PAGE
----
Perhaps the most telling view came from South Africa itself, where Naas Botha, the former Springbok captain, was commenting as the announcement was covered on live television. Botha pinpointed outside-half and full- back as areas of potential weakness in the squad.
"At fly-half, they haven't got a major star and, at full-back, we're looking at Neil Jenkins - but are we looking at Jenkins as a kicker or as a full-back?" Botha said. "As a kicker, he's one of the best in the world but, as a full-back, he's certainly not in the same as league as Andre Joubert, for example."
Botha went on to question whether Gregor Townsend would be played at his best position. "Townsend is a talented player but, in my mind, he is a centre rather than a fly-half. When the pressure was really on Townsend during this year's Five Nations, he tried to run Scotland out of trouble and wasn't too successful."
Botha also expressed surprise that Mike Catt had not made the squad, but felt it was a strong side and that the gap between southern and northern hemisphere rubgy had narrowed in the last year.
On the domestic front many were surprised by the overlooking of Saracens' in-form scrum-half, Kyran Bracken, none more so than his coach, Mark Evans. "I find the decision to omit Kyran baffling, given his current rich vein of form, and only equalled by my astonishment that the alternative seems to be Matthew Dawson, who has been injured most of the season and hardly set the world alight when he was fit."
However, the Lions manager, Fran Cotton, insisted that what was wanted were hard, physical players as he defended the choice of the likes of Neil Back - "he's always in the opposition faces" -and Peter Clohessy, the Ireland prop who is at present turning out for Queensland in the Super 12s. Both men have recently served six-month bans, Back for shoving the referee Steve Lander after last year's Pilkington Cup final, while Clohessy served 26 weeks for stamping in the match against France last year.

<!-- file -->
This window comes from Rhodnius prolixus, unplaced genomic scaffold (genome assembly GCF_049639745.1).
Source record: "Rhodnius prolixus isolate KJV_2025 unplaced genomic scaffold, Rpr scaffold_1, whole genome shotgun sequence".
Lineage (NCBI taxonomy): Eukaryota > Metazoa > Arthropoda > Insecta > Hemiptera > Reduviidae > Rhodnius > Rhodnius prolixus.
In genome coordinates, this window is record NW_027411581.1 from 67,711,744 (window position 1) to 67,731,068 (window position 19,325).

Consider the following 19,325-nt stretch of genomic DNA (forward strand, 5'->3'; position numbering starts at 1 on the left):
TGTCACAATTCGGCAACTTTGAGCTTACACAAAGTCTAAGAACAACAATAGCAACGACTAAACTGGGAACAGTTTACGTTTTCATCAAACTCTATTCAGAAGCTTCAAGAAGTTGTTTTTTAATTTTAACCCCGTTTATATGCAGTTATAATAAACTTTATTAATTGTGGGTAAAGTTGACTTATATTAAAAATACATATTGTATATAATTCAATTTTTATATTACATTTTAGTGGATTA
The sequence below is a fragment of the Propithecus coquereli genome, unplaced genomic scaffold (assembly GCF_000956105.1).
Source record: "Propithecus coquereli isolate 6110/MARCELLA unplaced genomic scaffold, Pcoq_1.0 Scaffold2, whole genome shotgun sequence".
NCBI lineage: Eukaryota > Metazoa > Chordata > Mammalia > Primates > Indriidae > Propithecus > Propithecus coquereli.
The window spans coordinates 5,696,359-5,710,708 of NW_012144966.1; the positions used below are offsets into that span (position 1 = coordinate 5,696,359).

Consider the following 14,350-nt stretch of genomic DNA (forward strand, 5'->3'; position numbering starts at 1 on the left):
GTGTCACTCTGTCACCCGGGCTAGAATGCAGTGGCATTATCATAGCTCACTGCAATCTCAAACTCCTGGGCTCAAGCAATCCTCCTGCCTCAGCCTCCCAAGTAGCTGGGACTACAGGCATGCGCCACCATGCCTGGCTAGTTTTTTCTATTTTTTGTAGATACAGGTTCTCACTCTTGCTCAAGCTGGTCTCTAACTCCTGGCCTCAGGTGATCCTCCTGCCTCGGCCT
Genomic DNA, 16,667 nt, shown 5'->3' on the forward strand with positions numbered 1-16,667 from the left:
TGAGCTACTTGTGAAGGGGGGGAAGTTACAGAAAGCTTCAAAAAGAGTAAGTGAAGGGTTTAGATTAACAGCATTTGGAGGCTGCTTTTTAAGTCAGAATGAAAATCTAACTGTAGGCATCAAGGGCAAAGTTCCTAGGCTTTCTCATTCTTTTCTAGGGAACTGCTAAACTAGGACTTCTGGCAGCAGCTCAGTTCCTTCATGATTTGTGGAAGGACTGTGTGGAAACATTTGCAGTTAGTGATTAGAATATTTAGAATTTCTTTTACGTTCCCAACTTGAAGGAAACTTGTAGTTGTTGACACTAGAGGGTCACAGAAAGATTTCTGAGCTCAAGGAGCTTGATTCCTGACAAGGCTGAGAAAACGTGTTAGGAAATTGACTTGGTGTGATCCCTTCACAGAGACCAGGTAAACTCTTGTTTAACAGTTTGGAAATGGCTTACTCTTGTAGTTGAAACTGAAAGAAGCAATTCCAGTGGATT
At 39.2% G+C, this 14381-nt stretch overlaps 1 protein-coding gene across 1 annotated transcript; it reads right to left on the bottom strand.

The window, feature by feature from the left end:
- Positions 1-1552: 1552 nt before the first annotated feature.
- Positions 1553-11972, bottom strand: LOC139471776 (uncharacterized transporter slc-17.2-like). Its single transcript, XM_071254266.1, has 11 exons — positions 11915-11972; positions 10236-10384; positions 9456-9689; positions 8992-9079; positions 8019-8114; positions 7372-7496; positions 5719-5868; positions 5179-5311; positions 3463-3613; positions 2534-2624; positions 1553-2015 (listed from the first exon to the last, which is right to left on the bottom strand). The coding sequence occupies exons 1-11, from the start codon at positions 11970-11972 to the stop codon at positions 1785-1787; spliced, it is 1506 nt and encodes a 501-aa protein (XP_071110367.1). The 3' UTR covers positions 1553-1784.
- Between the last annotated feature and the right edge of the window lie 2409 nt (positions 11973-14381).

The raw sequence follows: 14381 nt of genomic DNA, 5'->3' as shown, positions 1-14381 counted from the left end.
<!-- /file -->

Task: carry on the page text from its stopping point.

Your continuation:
"Clohessy has served his punishment, let's hope he's learned his lesson," said Cotton, a member of the 1974 Lions tour of South Africa, who had the now infamous coded signal "99" which meant they had to get their retaliation in first against the physical, bullyboy tactics of the Springboks.
"It is very important to get the physical respect of your opponents in the southern hemisphere and, quite honestly, I do like the thought of a 6ft 8in, eighteen and a half stone captain - Martin Johnson - tapping on the opposition dressing-room door rather than a sylph-like winger."
One of those sylph-like figures should have been Simon Geoghegan, but the Bath and Ireland wing rang Cotton on Monday. "He said his toe was so bad that it may even be the end of his playing career," Cotton explained. But Geoghegan's withdrawal opened the door for Tony Underwood, who has silenced the critics this season with some fine performances for England and his club, Newcastle.
Newcastle are second only to Leicester in representation, their complement of five bringing the Second Division's contribution to the first professional Lions tour to seven.
The presence of six Tigers in the Lions party of 35 equals London Welsh's record of club representation - the Exiles ended up with seven when Geoff Young joined the 1971 tour as a replacement. Bath, once the club that set the standards, have Jeremy Guscott as their sole representative.
England have 18 players selected, Wales eight, Scotland five and Ireland four. There was no room for three of the Home Unions' captains, Phil de Glanville (England), Jim Staples (Ireland) and Jonathan Humphreys (Wales). Mike Catt has also been left at home, as has Jonathan Davies.
The Lions support team is now 12-strong following the co-opting of the kicking coach, Dave Alred, the man England want but the Rugby Football Union says is too expensive.
Chris Hewett on the Lions squad, page 28